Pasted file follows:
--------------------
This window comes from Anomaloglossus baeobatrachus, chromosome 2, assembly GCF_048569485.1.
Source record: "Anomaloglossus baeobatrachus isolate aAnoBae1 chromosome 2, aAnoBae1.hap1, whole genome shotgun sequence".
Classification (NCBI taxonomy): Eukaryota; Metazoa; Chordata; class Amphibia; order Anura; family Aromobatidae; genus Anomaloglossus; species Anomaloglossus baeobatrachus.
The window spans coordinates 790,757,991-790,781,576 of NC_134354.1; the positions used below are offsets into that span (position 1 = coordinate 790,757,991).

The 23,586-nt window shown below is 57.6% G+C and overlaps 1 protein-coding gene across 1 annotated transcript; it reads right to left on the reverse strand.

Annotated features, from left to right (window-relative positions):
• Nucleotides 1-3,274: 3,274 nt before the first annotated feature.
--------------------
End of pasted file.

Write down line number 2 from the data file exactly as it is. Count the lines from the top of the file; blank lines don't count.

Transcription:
Source record: "Anomaloglossus baeobatrachus isolate aAnoBae1 chromosome 2, aAnoBae1.hap1, whole genome shotgun sequence".